Wednesdays are crazy but again an unexpected blessing finds us. I make dinner really early on Wednesdays and pack two meals in bento boxes. I take both Stephen and Nick with me for the long drive (all these long drives are “read aloud” time and we are cranking through our reading list on audio).  I drop Nicky at his training and take Stephen with me to Starbucks. He eats his dinner, we chat, and then he reads and I write. Then, I take Stephen to practice, pick up Nick and repeat the process with a different child. At the end of the day, they’ve both had time alone with me. We’ve talked about books, maybe surfed a little together and just hung out a bit.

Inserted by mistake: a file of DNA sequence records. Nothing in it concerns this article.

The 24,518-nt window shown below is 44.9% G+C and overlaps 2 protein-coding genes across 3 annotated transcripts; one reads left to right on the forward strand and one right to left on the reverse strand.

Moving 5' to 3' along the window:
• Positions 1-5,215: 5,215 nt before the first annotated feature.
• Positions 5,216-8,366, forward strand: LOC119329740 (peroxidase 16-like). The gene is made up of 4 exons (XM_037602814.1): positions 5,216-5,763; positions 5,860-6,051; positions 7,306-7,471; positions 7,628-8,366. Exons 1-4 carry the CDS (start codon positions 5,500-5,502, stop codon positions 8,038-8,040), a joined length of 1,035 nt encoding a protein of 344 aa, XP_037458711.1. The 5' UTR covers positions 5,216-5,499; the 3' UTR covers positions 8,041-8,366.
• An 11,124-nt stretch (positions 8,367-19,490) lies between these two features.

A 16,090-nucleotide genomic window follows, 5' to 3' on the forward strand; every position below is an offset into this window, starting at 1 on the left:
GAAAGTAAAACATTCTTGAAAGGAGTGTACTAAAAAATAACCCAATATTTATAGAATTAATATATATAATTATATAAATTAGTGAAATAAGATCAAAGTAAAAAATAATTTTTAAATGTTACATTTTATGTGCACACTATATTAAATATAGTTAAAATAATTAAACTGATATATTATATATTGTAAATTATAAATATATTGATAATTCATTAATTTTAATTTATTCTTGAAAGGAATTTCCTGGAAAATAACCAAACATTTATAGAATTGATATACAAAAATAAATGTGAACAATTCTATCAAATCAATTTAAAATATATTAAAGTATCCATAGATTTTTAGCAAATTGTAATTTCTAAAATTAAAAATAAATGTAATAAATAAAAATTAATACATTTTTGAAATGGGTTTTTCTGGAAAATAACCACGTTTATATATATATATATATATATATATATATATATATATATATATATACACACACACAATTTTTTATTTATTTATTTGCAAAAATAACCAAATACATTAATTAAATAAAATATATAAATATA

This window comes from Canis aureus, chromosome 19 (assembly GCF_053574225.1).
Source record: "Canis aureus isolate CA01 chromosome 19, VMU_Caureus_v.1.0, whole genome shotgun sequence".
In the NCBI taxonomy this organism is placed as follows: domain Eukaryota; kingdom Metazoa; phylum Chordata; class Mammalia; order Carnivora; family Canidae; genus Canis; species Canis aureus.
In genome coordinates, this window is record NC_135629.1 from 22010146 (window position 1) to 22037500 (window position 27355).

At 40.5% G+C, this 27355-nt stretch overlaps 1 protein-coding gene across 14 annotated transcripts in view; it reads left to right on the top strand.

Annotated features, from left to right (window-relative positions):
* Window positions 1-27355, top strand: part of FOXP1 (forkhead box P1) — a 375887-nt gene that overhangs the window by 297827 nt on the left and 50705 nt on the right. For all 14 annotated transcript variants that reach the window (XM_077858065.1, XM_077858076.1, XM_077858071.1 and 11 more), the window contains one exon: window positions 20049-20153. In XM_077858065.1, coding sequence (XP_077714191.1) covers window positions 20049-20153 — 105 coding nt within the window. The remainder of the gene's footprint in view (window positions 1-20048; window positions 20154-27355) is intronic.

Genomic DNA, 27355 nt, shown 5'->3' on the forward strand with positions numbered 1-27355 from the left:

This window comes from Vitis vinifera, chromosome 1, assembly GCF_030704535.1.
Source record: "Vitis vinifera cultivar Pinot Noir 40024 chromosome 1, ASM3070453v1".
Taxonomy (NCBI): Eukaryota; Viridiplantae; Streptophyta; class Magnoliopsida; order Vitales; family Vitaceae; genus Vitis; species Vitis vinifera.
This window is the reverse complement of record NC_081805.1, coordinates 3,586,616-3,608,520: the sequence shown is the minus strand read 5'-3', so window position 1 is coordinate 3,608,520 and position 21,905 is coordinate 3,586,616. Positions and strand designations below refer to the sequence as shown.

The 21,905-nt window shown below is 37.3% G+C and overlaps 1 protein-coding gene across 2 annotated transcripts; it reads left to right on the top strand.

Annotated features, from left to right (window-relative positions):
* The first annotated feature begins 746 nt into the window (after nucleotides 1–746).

And on a recent Wednesday, when Nick’s training was canceled, but Stephen’s wasn’t, I discovered that I could drop Stephen a wee bit early and make it to a nearby (and beautiful) church for Adoration and confession.

Thursdays, both boys train again. Becca’s family arrives a little early for the practice time they share with Nick and they hang out with us during some of Stephen’s training, too. Have I mentioned how happy I am to have such good company? Thursday nights we eat dinner at the park. When Stephen is finished, I have just enough time to hustle to pick up Mary Beth. We get home really late and roll right into bed.

Fridays, we got nothin’. We stay home all day and love it.

Saturday mornings find me dropping Mary Beth at ballet and taking just the little girls grocery shopping. This is new for them. Ever since Michael learned to drive, I’ve avoided grocery shopping with little ones. When Michael was at home, he did with a very detailed list. Then, Christian did it for a while. Then, I’d drop Patrick off, let him do it and go back and pick him up after dropping girls at ballet.